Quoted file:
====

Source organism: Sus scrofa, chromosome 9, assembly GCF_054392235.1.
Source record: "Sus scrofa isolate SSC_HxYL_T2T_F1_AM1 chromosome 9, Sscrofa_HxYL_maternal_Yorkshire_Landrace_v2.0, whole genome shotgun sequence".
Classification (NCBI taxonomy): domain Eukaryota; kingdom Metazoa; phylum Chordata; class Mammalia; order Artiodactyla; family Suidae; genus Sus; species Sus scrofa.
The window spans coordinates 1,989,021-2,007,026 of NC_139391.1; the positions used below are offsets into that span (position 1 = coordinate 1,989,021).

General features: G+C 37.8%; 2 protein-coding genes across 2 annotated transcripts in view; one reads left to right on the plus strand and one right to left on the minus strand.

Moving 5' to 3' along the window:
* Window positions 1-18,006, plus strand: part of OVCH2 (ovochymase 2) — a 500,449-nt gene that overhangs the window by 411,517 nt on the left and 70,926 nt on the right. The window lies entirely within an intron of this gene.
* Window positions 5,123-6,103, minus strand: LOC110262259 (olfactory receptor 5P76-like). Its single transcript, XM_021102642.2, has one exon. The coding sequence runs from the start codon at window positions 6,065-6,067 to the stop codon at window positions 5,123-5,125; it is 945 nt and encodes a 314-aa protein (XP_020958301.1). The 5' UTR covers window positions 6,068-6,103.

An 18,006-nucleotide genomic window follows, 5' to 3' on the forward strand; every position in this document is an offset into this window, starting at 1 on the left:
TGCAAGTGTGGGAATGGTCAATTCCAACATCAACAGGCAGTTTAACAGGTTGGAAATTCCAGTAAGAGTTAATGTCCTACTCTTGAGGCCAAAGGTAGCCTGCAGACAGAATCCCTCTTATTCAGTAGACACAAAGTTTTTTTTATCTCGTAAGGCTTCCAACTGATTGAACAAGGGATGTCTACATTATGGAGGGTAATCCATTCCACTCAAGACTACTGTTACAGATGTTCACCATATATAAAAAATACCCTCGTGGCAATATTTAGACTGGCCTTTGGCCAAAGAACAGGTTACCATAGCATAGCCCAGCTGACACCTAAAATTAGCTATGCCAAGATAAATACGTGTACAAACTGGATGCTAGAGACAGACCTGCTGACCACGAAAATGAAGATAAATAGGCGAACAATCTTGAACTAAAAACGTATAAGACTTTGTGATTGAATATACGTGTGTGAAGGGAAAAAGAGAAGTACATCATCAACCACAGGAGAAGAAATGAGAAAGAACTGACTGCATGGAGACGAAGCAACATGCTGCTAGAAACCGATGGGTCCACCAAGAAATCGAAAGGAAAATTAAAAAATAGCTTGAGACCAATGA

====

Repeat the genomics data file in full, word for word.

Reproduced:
Source organism: Sus scrofa, chromosome 9, assembly GCF_054392235.1.
Source record: "Sus scrofa isolate SSC_HxYL_T2T_F1_AM1 chromosome 9, Sscrofa_HxYL_maternal_Yorkshire_Landrace_v2.0, whole genome shotgun sequence".
Classification (NCBI taxonomy): domain Eukaryota; kingdom Metazoa; phylum Chordata; class Mammalia; order Artiodactyla; family Suidae; genus Sus; species Sus scrofa.
The window spans coordinates 1,989,021-2,007,026 of NC_139391.1; the positions used below are offsets into that span (position 1 = coordinate 1,989,021).

General features: G+C 37.8%; 2 protein-coding genes across 2 annotated transcripts in view; one reads left to right on the plus strand and one right to left on the minus strand.

Moving 5' to 3' along the window:
* Window positions 1-18,006, plus strand: part of OVCH2 (ovochymase 2) — a 500,449-nt gene that overhangs the window by 411,517 nt on the left and 70,926 nt on the right. The window lies entirely within an intron of this gene.
* Window positions 5,123-6,103, minus strand: LOC110262259 (olfactory receptor 5P76-like). Its single transcript, XM_021102642.2, has one exon. The coding sequence runs from the start codon at window positions 6,065-6,067 to the stop codon at window positions 5,123-5,125; it is 945 nt and encodes a 314-aa protein (XP_020958301.1). The 5' UTR covers window positions 6,068-6,103.

An 18,006-nucleotide genomic window follows, 5' to 3' on the forward strand; every position in this document is an offset into this window, starting at 1 on the left:
TGCAAGTGTGGGAATGGTCAATTCCAACATCAACAGGCAGTTTAACAGGTTGGAAATTCCAGTAAGAGTTAATGTCCTACTCTTGAGGCCAAAGGTAGCCTGCAGACAGAATCCCTCTTATTCAGTAGACACAAAGTTTTTTTTATCTCGTAAGGCTTCCAACTGATTGAACAAGGGATGTCTACATTATGGAGGGTAATCCATTCCACTCAAGACTACTGTTACAGATGTTCACCATATATAAAAAATACCCTCGTGGCAATATTTAGACTGGCCTTTGGCCAAAGAACAGGTTACCATAGCATAGCCCAGCTGACACCTAAAATTAGCTATGCCAAGATAAATACGTGTACAAACTGGATGCTAGAGACAGACCTGCTGACCACGAAAATGAAGATAAATAGGCGAACAATCTTGAACTAAAAACGTATAAGACTTTGTGATTGAATATACGTGTGTGAAGGGAAAAAGAGAAGTACATCATCAACCACAGGAGAAGAAATGAGAAAGAACTGACTGCATGGAGACGAAGCAACATGCTGCTAGAAACCGATGGGTCCACCAAGAAATCGAAAGGAAAATTAAAAAATAGCTTGAGACCAATGA